'I've Never Wanted To Be Anything Else'
May 19, 2011
- For the past 37 years, 26 and a half of which have been spent at Fox Army Health Center, Wilson has worked as a registered nurse.
- Approximately 60 nurses work at Fox, who celebrated the occasion with a kickoff walk, as well as a luncheon and giveaways during the week.
- Without those nurses, healthcare at Fox, as well as healthcare across the entire world, wouldn't be what it is today.
REDSTONE ARSENAL, Ala.--Dianne Wilson was only 8 years old when her love for the 1960s TV medical drama "Ben Casey" became a lifelong calling.
Under the tree that Christmas, she found a Ben Casey nurse's uniform, complete with a hat and navy blue cape. Donning the present, Wilson decided her vocation then and there.
"I've never wanted to be anything else," she said.
For the past 37 years, 26 and a half of which have been spent at Fox Army Health Center, Wilson has worked as a registered nurse, caring for the sick and inspiring all to live a lifetime of wellness. While technologies have changed since she began her career at 15 as a nursing assistant, and the field of nursing, as well as her job description along with it, the one thing that brings her to work every day has remained constant: the patients.
"There's a personal satisfaction you get from taking care of people and their gratitude," Wilson said.
That gratitude was celebrated May 6-12 as part of National Nurses Week, an annual celebration that coincides with Florence Nightingale's May 12 birthday, which recognizes nurses for the tremendous contributions they bring to the healthcare field. This year's theme, "Trusted to Care" rings especially true at Fox, where nurses aren't trusted to care for just any patient - they're trusted to care for the nation's Soldiers and families.
"I enjoy working with people who are sacrificing themselves for their country and making it possible for us to have what we have," Paula Lara, a Fox licensed practical nurse, said.
Janet Grise, an LPN in the Warrior Medical Clinic at Fox, gave the military a try herself, but quickly discovered it wasn't quite for her. Today, the nurse of 12 years wears a different uniform, still serving, only in a different way.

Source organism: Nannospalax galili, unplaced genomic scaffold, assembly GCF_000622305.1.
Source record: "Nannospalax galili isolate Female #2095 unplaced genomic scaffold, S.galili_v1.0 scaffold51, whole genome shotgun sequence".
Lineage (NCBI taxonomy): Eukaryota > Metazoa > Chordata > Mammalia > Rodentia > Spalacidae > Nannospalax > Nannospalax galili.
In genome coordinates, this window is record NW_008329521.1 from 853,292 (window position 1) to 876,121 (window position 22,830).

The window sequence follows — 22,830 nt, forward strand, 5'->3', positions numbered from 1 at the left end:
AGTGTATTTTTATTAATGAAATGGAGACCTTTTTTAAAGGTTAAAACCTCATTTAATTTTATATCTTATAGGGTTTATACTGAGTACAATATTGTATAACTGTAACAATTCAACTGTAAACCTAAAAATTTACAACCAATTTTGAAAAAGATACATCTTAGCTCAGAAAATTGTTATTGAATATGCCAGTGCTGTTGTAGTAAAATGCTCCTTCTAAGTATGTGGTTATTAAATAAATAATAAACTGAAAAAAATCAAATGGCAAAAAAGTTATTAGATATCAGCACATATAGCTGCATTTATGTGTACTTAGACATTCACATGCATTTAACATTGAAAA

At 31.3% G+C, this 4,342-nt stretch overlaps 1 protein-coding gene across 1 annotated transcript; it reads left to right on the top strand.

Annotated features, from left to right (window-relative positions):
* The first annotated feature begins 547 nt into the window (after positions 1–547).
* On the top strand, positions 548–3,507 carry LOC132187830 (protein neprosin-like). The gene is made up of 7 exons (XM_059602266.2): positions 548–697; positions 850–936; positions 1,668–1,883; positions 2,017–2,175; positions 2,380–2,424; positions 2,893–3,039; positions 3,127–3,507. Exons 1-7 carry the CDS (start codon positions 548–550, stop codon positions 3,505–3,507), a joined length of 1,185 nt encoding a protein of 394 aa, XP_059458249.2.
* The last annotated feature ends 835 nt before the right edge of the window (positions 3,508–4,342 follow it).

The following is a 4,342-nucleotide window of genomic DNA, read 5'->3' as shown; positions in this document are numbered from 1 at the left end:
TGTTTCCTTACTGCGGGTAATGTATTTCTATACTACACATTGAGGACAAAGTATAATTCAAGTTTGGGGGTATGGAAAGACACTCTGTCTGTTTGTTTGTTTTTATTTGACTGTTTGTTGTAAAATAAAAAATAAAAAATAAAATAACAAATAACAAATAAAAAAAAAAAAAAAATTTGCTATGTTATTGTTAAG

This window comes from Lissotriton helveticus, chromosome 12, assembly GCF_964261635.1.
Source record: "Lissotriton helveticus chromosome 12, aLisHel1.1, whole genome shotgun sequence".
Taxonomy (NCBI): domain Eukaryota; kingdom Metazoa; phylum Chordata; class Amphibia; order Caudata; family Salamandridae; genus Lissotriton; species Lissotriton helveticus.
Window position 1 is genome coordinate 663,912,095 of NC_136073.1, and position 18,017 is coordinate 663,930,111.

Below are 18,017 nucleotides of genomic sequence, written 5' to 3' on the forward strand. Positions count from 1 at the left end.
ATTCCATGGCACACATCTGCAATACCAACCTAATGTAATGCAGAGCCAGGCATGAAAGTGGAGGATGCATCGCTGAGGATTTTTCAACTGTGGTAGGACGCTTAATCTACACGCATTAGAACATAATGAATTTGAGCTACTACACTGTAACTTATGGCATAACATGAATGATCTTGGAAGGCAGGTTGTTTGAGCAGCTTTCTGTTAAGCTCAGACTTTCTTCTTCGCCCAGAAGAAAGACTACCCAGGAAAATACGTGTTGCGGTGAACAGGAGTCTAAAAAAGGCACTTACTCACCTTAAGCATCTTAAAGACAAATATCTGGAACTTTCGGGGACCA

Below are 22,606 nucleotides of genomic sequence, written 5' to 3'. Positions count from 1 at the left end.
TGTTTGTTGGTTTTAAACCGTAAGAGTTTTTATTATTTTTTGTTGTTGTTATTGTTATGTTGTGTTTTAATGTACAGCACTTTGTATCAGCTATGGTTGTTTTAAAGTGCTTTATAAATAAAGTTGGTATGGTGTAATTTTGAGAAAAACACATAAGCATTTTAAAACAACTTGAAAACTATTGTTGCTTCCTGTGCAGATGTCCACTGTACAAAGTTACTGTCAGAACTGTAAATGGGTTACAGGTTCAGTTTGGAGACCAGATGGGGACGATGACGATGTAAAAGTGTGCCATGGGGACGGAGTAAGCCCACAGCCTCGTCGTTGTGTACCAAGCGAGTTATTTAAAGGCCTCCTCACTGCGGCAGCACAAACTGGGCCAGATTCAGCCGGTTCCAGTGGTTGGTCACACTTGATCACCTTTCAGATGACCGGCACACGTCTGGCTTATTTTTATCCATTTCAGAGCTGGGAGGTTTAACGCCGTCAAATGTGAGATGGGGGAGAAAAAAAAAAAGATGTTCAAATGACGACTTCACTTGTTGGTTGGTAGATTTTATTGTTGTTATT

"I cannot imagine working with any other population than active duty," Grise said. "I love the fact that I can help a Soldier get better and go back to serving our country and protecting my freedom."
Approximately 60 nurses work at Fox, who celebrated the occasion with a kickoff walk, as well as a luncheon and giveaways throughout the week. Without those nurses, healthcare at Fox, as well as healthcare across the entire world, wouldn't be what it is today.
"We set the stage for whatever encounter you're going to have," Maj. Debra Murray, chief of preventive medicine, said of the role nurses play in patient care. "If we treat that person with dignity and respect and how you want to be treated, then that's how your visit is going to go."
The very fact that Fox commander Col. Elizabeth Johnson, is a nurse herself, speaks to the depth and breadth of the profession.
"It shows how versatile we are," Murray said. "Patient care is our main mission, but we're also leaders. We are encouraged by our chief of the Army Nurse Corps, Maj. Gen. Patricia Horoho."
Horoho was recently nominated by President Barack Obama to be the 43rd Army Surgeon General, which would make her the first woman and the first nurse to hold the position in the Army's 236-year history. If confirmed, she would also serve as commander of the Army Medical Command.
"FAHC's nursing staff are professional, dedicated and committed to excellence," Col. Celethia Abner-Wise, deputy commander for nursing, said. "We are very proud to serve our Soldiers, families and the entire RSA community. Thank you all for your continued support."